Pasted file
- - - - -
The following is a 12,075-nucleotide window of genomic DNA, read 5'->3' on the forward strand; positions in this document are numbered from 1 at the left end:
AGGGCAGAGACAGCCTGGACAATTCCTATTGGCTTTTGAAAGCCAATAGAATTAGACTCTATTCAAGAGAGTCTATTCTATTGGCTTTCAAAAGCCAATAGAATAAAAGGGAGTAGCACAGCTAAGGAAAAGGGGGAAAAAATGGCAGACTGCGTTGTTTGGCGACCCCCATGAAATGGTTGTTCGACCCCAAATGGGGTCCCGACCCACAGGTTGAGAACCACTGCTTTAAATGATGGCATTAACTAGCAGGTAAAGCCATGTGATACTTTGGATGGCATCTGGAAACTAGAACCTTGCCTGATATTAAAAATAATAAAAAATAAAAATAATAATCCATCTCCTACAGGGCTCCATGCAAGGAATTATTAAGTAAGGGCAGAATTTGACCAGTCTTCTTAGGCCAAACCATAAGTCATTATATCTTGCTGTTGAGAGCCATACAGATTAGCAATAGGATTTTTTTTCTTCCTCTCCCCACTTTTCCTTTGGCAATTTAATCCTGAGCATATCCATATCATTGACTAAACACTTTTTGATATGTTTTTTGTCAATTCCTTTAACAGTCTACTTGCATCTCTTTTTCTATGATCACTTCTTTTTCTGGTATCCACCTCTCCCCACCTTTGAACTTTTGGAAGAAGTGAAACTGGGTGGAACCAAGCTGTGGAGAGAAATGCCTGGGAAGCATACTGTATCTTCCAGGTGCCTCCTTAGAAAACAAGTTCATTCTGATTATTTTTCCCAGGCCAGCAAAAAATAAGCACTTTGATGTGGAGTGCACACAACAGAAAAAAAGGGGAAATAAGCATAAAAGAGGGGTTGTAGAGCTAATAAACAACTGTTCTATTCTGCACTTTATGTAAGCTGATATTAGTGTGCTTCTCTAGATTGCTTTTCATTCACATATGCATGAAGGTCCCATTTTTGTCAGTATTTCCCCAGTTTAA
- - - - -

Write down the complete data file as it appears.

The following is a 12,075-nucleotide window of genomic DNA, read 5'->3' on the forward strand; positions in this document are numbered from 1 at the left end:
AGGGCAGAGACAGCCTGGACAATTCCTATTGGCTTTTGAAAGCCAATAGAATTAGACTCTATTCAAGAGAGTCTATTCTATTGGCTTTCAAAAGCCAATAGAATAAAAGGGAGTAGCACAGCTAAGGAAAAGGGGGAAAAAATGGCAGACTGCGTTGTTTGGCGACCCCCATGAAATGGTTGTTCGACCCCAAATGGGGTCCCGACCCACAGGTTGAGAACCACTGCTTTAAATGATGGCATTAACTAGCAGGTAAAGCCATGTGATACTTTGGATGGCATCTGGAAACTAGAACCTTGCCTGATATTAAAAATAATAAAAAATAAAAATAATAATCCATCTCCTACAGGGCTCCATGCAAGGAATTATTAAGTAAGGGCAGAATTTGACCAGTCTTCTTAGGCCAAACCATAAGTCATTATATCTTGCTGTTGAGAGCCATACAGATTAGCAATAGGATTTTTTTTCTTCCTCTCCCCACTTTTCCTTTGGCAATTTAATCCTGAGCATATCCATATCATTGACTAAACACTTTTTGATATGTTTTTTGTCAATTCCTTTAACAGTCTACTTGCATCTCTTTTTCTATGATCACTTCTTTTTCTGGTATCCACCTCTCCCCACCTTTGAACTTTTGGAAGAAGTGAAACTGGGTGGAACCAAGCTGTGGAGAGAAATGCCTGGGAAGCATACTGTATCTTCCAGGTGCCTCCTTAGAAAACAAGTTCATTCTGATTATTTTTCCCAGGCCAGCAAAAAATAAGCACTTTGATGTGGAGTGCACACAACAGAAAAAAAGGGGAAATAAGCATAAAAGAGGGGTTGTAGAGCTAATAAACAACTGTTCTATTCTGCACTTTATGTAAGCTGATATTAGTGTGCTTCTCTAGATTGCTTTTCATTCACATATGCATGAAGGTCCCATTTTTGTCAGTATTTCCCCAGTTTAA